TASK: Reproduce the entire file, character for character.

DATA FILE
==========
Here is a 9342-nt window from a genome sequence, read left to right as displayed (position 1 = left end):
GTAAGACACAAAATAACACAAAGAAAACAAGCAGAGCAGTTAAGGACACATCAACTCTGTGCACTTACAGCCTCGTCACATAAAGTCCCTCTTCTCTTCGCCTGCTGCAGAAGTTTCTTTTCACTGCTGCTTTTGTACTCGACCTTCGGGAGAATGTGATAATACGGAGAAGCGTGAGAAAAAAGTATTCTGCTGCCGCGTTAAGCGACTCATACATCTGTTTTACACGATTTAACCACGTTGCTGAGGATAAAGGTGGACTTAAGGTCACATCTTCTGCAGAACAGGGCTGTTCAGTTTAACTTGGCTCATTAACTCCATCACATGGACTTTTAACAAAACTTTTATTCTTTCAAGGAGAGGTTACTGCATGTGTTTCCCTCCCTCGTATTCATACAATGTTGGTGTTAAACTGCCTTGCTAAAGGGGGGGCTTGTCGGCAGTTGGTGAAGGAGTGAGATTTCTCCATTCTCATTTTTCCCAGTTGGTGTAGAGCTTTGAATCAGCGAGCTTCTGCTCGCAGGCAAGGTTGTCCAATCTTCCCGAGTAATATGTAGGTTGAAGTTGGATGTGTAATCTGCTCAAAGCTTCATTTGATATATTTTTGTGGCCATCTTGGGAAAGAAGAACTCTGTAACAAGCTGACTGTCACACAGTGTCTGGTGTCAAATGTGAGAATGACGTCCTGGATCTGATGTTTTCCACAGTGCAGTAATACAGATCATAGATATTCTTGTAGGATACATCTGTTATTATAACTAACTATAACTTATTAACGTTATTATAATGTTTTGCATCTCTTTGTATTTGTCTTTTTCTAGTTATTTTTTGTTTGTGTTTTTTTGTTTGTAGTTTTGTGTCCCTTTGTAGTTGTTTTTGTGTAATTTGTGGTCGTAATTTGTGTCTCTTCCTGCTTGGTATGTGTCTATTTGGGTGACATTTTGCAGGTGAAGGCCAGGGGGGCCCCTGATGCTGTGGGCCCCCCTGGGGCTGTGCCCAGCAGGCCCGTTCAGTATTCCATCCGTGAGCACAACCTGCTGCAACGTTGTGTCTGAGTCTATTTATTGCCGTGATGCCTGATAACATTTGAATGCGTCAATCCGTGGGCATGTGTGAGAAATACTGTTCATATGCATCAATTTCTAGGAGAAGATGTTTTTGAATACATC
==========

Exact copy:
Here is a 9342-nt window from a genome sequence, read left to right as displayed (position 1 = left end):
GTAAGACACAAAATAACACAAAGAAAACAAGCAGAGCAGTTAAGGACACATCAACTCTGTGCACTTACAGCCTCGTCACATAAAGTCCCTCTTCTCTTCGCCTGCTGCAGAAGTTTCTTTTCACTGCTGCTTTTGTACTCGACCTTCGGGAGAATGTGATAATACGGAGAAGCGTGAGAAAAAAGTATTCTGCTGCCGCGTTAAGCGACTCATACATCTGTTTTACACGATTTAACCACGTTGCTGAGGATAAAGGTGGACTTAAGGTCACATCTTCTGCAGAACAGGGCTGTTCAGTTTAACTTGGCTCATTAACTCCATCACATGGACTTTTAACAAAACTTTTATTCTTTCAAGGAGAGGTTACTGCATGTGTTTCCCTCCCTCGTATTCATACAATGTTGGTGTTAAACTGCCTTGCTAAAGGGGGGGCTTGTCGGCAGTTGGTGAAGGAGTGAGATTTCTCCATTCTCATTTTTCCCAGTTGGTGTAGAGCTTTGAATCAGCGAGCTTCTGCTCGCAGGCAAGGTTGTCCAATCTTCCCGAGTAATATGTAGGTTGAAGTTGGATGTGTAATCTGCTCAAAGCTTCATTTGATATATTTTTGTGGCCATCTTGGGAAAGAAGAACTCTGTAACAAGCTGACTGTCACACAGTGTCTGGTGTCAAATGTGAGAATGACGTCCTGGATCTGATGTTTTCCACAGTGCAGTAATACAGATCATAGATATTCTTGTAGGATACATCTGTTATTATAACTAACTATAACTTATTAACGTTATTATAATGTTTTGCATCTCTTTGTATTTGTCTTTTTCTAGTTATTTTTTGTTTGTGTTTTTTTGTTTGTAGTTTTGTGTCCCTTTGTAGTTGTTTTTGTGTAATTTGTGGTCGTAATTTGTGTCTCTTCCTGCTTGGTATGTGTCTATTTGGGTGACATTTTGCAGGTGAAGGCCAGGGGGGCCCCTGATGCTGTGGGCCCCCCTGGGGCTGTGCCCAGCAGGCCCGTTCAGTATTCCATCCGTGAGCACAACCTGCTGCAACGTTGTGTCTGAGTCTATTTATTGCCGTGATGCCTGATAACATTTGAATGCGTCAATCCGTGGGCATGTGTGAGAAATACTGTTCATATGCATCAATTTCTAGGAGAAGATGTTTTTGAATACATC